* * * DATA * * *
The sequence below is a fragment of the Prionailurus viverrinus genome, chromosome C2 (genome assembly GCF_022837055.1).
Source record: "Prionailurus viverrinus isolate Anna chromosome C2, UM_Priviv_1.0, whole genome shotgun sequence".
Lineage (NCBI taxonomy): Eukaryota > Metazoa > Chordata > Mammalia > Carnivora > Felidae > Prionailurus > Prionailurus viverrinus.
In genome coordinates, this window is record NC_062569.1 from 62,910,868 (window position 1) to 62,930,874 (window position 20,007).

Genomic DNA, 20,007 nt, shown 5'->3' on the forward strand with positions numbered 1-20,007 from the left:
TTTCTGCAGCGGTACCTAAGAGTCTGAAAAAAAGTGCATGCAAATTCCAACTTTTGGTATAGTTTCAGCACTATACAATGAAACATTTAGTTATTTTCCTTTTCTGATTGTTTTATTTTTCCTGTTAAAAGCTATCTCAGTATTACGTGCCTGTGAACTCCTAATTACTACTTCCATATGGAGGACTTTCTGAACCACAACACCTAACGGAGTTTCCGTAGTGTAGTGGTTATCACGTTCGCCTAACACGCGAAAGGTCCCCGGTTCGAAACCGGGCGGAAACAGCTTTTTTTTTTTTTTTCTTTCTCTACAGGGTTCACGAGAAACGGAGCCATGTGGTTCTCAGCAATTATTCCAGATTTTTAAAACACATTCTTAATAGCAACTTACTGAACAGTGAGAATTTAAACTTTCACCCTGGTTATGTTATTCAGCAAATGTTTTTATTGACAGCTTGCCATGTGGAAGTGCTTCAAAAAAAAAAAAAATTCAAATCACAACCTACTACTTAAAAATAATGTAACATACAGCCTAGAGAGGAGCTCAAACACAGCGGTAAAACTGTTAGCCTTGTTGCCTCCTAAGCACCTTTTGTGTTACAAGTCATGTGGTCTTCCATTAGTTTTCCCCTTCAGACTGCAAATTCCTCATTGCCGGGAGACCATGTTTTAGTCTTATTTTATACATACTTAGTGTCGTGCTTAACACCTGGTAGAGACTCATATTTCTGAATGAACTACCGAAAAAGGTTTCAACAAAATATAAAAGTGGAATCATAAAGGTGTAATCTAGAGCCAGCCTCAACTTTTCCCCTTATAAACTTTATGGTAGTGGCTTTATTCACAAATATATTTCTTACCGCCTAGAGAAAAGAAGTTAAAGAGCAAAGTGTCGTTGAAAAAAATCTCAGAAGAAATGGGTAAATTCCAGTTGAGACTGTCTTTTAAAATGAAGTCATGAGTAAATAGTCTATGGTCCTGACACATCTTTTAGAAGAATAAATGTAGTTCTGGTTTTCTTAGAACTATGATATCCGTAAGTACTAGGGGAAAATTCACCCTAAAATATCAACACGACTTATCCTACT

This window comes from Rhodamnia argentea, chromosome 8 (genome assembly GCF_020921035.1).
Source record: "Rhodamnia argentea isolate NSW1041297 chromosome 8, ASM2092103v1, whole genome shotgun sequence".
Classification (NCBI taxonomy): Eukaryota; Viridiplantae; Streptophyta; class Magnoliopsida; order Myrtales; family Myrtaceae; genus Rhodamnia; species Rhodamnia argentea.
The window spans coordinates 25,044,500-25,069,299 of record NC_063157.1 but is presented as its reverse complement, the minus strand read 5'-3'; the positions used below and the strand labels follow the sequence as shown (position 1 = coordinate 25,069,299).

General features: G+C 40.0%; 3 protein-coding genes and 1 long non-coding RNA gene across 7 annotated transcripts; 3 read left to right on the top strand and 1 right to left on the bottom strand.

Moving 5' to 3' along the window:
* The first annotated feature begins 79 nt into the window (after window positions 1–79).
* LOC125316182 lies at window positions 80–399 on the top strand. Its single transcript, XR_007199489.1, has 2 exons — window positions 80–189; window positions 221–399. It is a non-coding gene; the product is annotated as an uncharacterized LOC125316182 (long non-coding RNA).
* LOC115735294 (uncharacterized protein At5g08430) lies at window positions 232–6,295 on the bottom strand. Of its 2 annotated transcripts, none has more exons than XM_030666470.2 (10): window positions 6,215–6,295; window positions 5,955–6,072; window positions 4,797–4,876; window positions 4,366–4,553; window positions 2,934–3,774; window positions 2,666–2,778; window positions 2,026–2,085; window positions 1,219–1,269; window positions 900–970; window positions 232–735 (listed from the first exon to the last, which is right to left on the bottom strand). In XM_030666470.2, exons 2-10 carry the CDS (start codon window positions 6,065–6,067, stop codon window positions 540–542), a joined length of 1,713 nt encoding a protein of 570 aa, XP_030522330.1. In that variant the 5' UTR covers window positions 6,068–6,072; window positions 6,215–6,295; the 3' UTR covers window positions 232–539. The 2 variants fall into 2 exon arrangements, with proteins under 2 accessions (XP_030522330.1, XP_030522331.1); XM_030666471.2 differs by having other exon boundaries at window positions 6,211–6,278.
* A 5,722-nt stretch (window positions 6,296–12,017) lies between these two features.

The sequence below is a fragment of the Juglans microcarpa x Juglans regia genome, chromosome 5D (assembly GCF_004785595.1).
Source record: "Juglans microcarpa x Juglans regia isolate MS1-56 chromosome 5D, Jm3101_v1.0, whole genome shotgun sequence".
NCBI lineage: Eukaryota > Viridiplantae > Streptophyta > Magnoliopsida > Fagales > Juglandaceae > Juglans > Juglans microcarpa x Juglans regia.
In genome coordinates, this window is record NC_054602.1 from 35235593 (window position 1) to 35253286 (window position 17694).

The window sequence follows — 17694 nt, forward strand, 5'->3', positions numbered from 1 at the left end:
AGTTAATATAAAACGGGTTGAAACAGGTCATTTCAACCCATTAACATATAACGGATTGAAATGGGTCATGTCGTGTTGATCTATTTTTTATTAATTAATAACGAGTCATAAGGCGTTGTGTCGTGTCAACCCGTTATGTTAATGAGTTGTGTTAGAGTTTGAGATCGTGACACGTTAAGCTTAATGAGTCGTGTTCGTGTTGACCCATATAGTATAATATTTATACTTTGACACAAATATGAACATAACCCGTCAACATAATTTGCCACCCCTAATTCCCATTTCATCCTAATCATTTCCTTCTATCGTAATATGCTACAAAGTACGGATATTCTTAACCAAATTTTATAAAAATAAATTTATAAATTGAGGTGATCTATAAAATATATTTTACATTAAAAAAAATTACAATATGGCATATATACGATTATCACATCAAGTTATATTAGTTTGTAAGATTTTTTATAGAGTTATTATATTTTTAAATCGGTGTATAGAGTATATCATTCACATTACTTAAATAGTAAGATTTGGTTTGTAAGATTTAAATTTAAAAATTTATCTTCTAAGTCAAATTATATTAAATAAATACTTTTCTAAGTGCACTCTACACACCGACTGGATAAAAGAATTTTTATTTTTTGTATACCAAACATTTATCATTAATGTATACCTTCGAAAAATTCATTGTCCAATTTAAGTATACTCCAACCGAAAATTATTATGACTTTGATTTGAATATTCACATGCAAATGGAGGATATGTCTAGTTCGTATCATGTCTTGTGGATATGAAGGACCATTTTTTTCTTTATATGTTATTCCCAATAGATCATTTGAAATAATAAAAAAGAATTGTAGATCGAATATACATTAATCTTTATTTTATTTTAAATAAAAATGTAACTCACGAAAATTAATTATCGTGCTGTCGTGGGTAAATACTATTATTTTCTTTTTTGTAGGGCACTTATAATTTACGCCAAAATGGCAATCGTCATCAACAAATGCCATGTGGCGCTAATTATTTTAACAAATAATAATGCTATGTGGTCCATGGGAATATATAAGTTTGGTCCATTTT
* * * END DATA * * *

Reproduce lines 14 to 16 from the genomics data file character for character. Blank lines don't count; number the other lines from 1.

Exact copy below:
* LOC125316182 lies at window positions 80–399 on the top strand. Its single transcript, XR_007199489.1, has 2 exons — window positions 80–189; window positions 221–399. It is a non-coding gene; the product is annotated as an uncharacterized LOC125316182 (long non-coding RNA).
* LOC115735294 (uncharacterized protein At5g08430) lies at window positions 232–6,295 on the bottom strand. Of its 2 annotated transcripts, none has more exons than XM_030666470.2 (10): window positions 6,215–6,295; window positions 5,955–6,072; window positions 4,797–4,876; window positions 4,366–4,553; window positions 2,934–3,774; window positions 2,666–2,778; window positions 2,026–2,085; window positions 1,219–1,269; window positions 900–970; window positions 232–735 (listed from the first exon to the last, which is right to left on the bottom strand). In XM_030666470.2, exons 2-10 carry the CDS (start codon window positions 6,065–6,067, stop codon window positions 540–542), a joined length of 1,713 nt encoding a protein of 570 aa, XP_030522330.1. In that variant the 5' UTR covers window positions 6,068–6,072; window positions 6,215–6,295; the 3' UTR covers window positions 232–539. The 2 variants fall into 2 exon arrangements, with proteins under 2 accessions (XP_030522330.1, XP_030522331.1); XM_030666471.2 differs by having other exon boundaries at window positions 6,211–6,278.
* A 5,722-nt stretch (window positions 6,296–12,017) lies between these two features.